By JAMES WEAR
With spring finally arrived and the wildflowers out, many of us are taking weekend drives to view the landscapes the Texas Hill Country has to offer.
For those new to the area, may we suggest that jaunt include a drive through the community of Oatmeal, located just a few miles west of Bertram off Hwy. 29 on FM 243.
Historians say Oatmeal is the second oldest community in Burnet County and, according to the Texas State Historical Association, “A German family reportedly named Habermill came into the area in 1849 and spent a season or two in the vicinity of the headspring of the stream now known as Oatmeal Creek. The town name is either an alteration of the name of a Mr. Othneil, who owned the first gristmill in the area, or a supposed translation of the name Habermill (Haber is a German dialect word for Hafer, “oats”).”
That account slightly differs from an uncredited article I came across in the Aug. 12, 1976, issue of The Libertarian that claimed a family by the name of Oatmeal settled in the area for a couple of years before leaving for parts unknown. Some years later, the article noted that heirs returned to the area and attempted to lay claim to the land.
Historians say John R. Scott, who would later become Burnet County’s first county judge, was among the first permanent settlers in the area.
Judge Scott is said to have set out the first orchard in Burnet County, and his grandson, George, is said to have been the first white child born in the county. Judge Scott is also among those to have served as postmaster for the Oatmeal Post Office, which was established on Dec. 13, 1853; and is also credited with having the first, and perhaps only, cheese factory to ever operate in Burnet County. It is said to have been located in the rear of his home.
But Judge Scott, who had become wealthy in the California gold rush before coming to Texas, would meet an untimely death at the hands of what historians describe as Confederate bushwhackers.
Scott, who had been born in New York and raised in New Jersey, had pro-Union sentiments during the Civil War, even though it is said he had four sons serving with the Confederate Army and he himself was providing the Confederates with supplies. His life was threatened, and friends suggested he flee to Mexico.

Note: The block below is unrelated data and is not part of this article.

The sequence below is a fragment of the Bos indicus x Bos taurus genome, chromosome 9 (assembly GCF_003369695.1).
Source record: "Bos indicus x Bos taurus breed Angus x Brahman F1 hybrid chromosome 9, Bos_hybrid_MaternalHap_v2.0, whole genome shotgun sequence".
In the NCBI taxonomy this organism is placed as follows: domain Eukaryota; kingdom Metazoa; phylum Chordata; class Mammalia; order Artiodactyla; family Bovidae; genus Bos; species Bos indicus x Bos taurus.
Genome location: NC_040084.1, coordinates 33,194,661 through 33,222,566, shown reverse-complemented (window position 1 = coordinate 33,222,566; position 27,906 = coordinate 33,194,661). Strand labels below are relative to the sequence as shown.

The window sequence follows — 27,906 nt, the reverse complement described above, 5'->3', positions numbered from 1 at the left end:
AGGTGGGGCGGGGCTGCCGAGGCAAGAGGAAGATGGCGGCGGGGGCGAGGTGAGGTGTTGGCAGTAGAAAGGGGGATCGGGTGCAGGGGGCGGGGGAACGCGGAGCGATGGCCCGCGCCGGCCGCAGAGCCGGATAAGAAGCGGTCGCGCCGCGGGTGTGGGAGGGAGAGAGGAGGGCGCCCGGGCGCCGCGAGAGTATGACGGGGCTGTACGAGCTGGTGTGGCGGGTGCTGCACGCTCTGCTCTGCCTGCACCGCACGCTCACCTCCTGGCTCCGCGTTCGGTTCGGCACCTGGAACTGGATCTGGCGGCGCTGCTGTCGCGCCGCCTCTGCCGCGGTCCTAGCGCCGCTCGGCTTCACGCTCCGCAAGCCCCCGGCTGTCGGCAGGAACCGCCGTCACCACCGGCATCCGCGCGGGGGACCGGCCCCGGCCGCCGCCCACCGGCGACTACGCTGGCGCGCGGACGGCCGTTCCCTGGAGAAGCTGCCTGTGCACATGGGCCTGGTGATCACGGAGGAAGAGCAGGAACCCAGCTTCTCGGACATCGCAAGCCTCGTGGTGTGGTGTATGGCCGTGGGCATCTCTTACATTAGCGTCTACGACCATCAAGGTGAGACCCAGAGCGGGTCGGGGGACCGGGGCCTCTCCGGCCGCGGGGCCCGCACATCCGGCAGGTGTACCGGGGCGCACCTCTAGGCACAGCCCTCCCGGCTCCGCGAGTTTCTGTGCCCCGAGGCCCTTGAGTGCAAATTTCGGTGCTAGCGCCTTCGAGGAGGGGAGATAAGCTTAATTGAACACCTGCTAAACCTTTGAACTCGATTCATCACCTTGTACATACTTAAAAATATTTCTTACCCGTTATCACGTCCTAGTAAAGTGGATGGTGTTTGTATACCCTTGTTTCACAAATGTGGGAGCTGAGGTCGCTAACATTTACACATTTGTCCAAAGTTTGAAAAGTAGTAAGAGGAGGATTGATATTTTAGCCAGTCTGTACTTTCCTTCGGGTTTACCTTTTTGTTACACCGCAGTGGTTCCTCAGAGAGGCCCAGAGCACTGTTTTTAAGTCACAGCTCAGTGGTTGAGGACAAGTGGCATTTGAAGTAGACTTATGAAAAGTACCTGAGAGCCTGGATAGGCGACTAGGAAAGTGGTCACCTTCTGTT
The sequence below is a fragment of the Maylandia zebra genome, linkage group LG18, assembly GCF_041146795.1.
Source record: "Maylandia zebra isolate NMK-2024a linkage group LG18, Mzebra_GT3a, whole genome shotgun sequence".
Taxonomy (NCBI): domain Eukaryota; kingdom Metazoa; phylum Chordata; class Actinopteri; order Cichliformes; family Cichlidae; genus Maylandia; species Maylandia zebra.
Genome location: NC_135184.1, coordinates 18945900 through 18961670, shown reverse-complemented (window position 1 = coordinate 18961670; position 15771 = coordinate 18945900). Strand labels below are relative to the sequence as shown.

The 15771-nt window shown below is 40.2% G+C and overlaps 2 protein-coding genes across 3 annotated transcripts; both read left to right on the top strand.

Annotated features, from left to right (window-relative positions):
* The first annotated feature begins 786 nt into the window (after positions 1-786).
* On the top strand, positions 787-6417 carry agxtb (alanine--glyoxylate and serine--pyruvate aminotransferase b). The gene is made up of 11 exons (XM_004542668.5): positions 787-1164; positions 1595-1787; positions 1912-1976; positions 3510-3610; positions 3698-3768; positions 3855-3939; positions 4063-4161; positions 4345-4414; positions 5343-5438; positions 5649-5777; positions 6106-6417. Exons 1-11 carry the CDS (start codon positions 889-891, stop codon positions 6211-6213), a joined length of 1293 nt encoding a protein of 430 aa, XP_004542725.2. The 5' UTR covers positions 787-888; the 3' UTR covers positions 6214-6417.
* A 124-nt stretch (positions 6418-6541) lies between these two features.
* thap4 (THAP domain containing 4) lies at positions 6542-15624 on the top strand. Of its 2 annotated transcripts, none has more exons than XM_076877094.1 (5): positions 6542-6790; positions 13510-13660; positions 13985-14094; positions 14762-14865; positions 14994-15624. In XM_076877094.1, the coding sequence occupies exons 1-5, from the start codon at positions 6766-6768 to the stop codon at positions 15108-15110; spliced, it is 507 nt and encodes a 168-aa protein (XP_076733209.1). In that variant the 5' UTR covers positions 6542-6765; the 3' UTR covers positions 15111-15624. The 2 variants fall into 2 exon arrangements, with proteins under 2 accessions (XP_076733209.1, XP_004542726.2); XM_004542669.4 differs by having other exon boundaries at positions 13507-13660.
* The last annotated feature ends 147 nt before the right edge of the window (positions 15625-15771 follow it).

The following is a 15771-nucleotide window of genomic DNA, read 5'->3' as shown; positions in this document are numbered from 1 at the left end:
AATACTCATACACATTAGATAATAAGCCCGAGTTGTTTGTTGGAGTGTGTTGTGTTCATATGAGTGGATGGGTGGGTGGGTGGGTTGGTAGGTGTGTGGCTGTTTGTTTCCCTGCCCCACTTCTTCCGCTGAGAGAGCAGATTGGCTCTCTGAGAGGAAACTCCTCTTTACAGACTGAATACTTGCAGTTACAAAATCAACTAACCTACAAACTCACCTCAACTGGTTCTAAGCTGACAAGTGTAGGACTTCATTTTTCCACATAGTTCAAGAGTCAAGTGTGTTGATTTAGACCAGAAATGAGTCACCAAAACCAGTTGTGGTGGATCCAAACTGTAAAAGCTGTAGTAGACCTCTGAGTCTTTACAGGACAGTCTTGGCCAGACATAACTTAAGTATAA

Saying farewell to his family, he headed out and was joined by another Union sympathizer identified as Mr. McMasters. The two were ambushed between Smithwick and Marble Falls with McMasters robbed and hung while Judge Scott was shot and relieved of the $2,000 he was carrying. The men’s bodies were thrown into Dead Man’s Hole and remained there until a few years after the Civil War ended.
The Civil War also impacted the Oatmeal community in other ways.
After the war ended, it is said a group of former slaves settled the area on the eastern side of the settlement with each family having a small farm. A building was erected that served both as a church and school and the only all Black cemetery in Burnet County, was established. The settlement has long since disappeared.
Historians say the first Oatmeal school was built in 1858. The one-room schoolhouse was located in a lush pasture, and legend has it that a few patrons found it necessary to tie a heavy wash pot to an ox and create trails so children could find their way to the door.
By 1869, growth in the community led to the building of another school.
Tom Woodward, said to be a master stone mason, was hired to build it and was paid $65 and a shotgun for his efforts. The building remains today, having been marked with a State Historical Marker back in 1968. It is said that between 1858 and 1948, the year that Oatmeal consolidated its school district with Bertram, that more than 100 teachers had taught in Oatmeal schools.
Oatmeal was also given some consideration as being the location of the Burnet County courthouse seat, and it is said after the county was created in 1852 a fierce political battle raged over the location…with Hamilton, now known as Burnet, emerging as the choice.
Also located in Oatmeal is the Oatmeal Cemetery, with Judge Scott’s married daughter, Mary Holland, being the first person buried there.
By 1978, Oatmeal had been forgotten by many, including the state of Texas, which failed to include the community on its official state map.
Legend has it that the omission angered many, and led to the creation of the Oatmeal Festival, which has since grown to be among the most popular small-town festivals in the state.
Held annually on Labor Day weekend, the event draws thousands to the Bertram-Oatmeal area with proceeds benefiting many civic projects over the years.